Shell Oil’s recently approved exploration in the Arctic Chukchi Sea is one of the most highly scrutinized drilling operations in the world, but, a watchdog group claims, the company has nevertheless managed to keep many of its plans hidden from view.
The watchdog group, Public Employees for Environmental Responsibility (PEER), claims that Shell and its government regulators have failed to share much of the information on the safety and reliability of the operation with the public.
Last week, as activists in Portland blockaded an icebreaking vessel bound for Shell’s drilling sites, PEER filed a lawsuit against federal offshore drilling regulators demanding they disclose a range of documents detailing mandatory third-party reviews of Shell’s drilling plans and blowout prevention system, as well as disclose results from tests of its spill containment systems and oil spill response drills.
“[Shell and its regulators] still will not release their certifications where we can be clear that they have done their compliance, that they have done their job,” said Rick Steiner, a marine conservationist and former University of Alaska professor. “Shell says everything is fine but they won’t show it.”
Environmentalists argue drilling in treacherous Arctic conditions is dangerous and would only produce more fossil fuels, which contribute to the ongoing process of climate change that is causing Arctic ice and ecosystems to dwindle away in the first place. Other oil companies have said they would not drill in the Arctic because it is too risky.
Indeed, Shell’s first attempt at drilling in the Chukchi in 2012 ended badly when the company was forced to cancel its operations after a series of embarrassing mishaps and accidents, including a 155,000-gallon fuel spill and the complete failure of its oil spill containment system during test runs in the calm waters of the Puget Sound.
Steiner, who is also a PEER board member, said Shell is already positioning its fleet and beginning its drilling operations, but the real risk begins next week, when drilling is expected to hit the zone where vast oil and gas reserves are thought to be waiting deep below the sea floor.
Shell was required to test its spill containment system again this time around, but it remains unclear how well it performed. Steiner told Truthout that the public deserves answers to these “technical risk-management questions” before Shell begins drilling in “high-risk hydrocarbon zones.”
“We want to see the records, we want to see exactly what they did to function test this and exactly how it performed,” Steiner said.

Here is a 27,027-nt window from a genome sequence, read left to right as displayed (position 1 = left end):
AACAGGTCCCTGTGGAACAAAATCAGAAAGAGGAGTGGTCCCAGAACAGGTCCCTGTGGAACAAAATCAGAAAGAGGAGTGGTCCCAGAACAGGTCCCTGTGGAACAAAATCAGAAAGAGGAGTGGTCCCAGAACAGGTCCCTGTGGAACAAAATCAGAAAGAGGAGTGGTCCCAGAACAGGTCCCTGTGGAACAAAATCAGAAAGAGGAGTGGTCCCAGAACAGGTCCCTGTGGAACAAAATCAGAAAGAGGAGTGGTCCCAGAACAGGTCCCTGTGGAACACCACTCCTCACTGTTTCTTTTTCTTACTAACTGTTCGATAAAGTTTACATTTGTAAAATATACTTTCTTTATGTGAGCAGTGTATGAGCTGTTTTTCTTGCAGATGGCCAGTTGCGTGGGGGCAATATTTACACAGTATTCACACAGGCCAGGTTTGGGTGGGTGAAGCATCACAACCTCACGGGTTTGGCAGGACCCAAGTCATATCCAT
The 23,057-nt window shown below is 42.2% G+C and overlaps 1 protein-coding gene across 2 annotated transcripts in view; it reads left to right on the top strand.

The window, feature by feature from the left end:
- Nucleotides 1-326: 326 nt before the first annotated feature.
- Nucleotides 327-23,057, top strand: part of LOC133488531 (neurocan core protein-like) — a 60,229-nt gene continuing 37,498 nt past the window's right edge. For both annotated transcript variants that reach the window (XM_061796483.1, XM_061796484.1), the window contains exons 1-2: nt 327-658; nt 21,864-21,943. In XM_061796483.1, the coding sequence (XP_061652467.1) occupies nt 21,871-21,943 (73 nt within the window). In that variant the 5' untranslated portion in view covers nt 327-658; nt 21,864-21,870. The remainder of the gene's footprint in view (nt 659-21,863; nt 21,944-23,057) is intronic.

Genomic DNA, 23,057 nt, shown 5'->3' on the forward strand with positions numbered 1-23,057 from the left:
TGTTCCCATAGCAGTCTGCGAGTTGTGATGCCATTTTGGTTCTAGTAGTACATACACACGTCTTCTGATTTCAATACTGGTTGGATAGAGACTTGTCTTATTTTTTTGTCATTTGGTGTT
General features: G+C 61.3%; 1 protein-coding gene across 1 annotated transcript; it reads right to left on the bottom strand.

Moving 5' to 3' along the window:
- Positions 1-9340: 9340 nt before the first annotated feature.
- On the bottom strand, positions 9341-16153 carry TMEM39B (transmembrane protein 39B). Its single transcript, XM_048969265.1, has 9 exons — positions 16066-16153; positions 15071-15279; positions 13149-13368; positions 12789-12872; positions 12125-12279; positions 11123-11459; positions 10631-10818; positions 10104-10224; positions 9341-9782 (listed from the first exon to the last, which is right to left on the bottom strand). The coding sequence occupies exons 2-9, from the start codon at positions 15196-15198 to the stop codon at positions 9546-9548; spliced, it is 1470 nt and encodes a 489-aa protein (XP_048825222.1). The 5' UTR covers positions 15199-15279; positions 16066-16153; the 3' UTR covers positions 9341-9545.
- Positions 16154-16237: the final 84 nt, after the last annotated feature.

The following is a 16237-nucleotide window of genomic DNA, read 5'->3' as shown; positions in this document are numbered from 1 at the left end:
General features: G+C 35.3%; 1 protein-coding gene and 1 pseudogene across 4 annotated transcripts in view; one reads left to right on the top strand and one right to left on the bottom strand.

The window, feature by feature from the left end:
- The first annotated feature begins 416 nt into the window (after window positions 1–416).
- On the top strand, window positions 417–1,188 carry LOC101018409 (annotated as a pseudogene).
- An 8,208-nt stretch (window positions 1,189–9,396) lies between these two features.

On June 8, Steiner and PEER filed a request under the federal Freedom of Information Act (FOIA) with the Bureau of Safety and Environmental Enforcement (BSEE), one of the two federal agencies that regulates offshore oil drilling, requesting the records on the reviews and field tests of Shell’s drilling and emergency response plans, according to PEER’s legal complaint.
The group also asked the BSEE to release records of any whistleblower provisions put in place to allow Shell workers and contractors to report potential hazards without fear of retaliation.
After some back and forth with the agency to clarify the request, BSEE informed PEER on July 27 that it would take more than 12 weeks to gather the requested records. The agency had already extended its own deadline for responding to the request by several weeks.
PEER quickly filed suit, claiming that federal law requires agencies to process such requests much more quickly. Steiner said the request is time sensitive because Shell only has until October to drill before the harsh Arctic winter sets in, so the 12-week extension could keep the records under wraps until after the drilling is complete for the season.
Steiner said BSEE’s “inability or unwillingness” to release the records before the drilling season is “inexcusable” because “BSEE should have most of this information at its fingertips.” He said that the type of information requested should already be posted to BSEE’s website.
“That is an absurdity that nobody can stand for … it is outrageous that we have to press to get this,” Steiner said.
A spokesmen for BSEE in Alaska told Truthout that the type of documents Steiner and PEER requested are likely to contain proprietary business information and must be processed in accordance with federal law, so the agency does not publicize such documents on a routine basis.
“The government and Shell have told us, ‘Everything is fine, trust us, be happy,’ and that’s where we were before the Exxon Valdez,” Steiner said, referring to the tanker that caused the massive oil spill off the Alaskan coast in 1989. “That’s where we were before Deepwater Horizon, and we are not going to do that again.”
BSEE was created during a period of regulatory reform after its predecessor agency, the Minerals Management Service, failed to adequately anticipate and respond to the deadly 2010 explosion on BP’s Deepwater Horizon oil rig that caused the nation’s worst oil in spill in history in the Gulf of Mexico.
“We are simply asking BSEE to document how it functions as an independent regulator of the oil industry, but we have yet to receive an answer – which perhaps is the answer,” PEER Executive Director Jeff Ruch told Truthout in a statement. “Frankly, this information should have been publicly posted already to give the public some reason for confidence after previous fiascos in this arena.”
In June, a federal court ordered BSEE to release records on the use of fracking technology on offshore platforms in the Gulf of Mexico to an environmental group that originally requested records under FOIA. Truthout filed its own request for Gulf fracking records in November 2014, and the agency came under fire this spring for dragging its feet in responding to both requests.
“These industries don’t want citizen engagement in oversight,” Steiner said. “They just don’t.”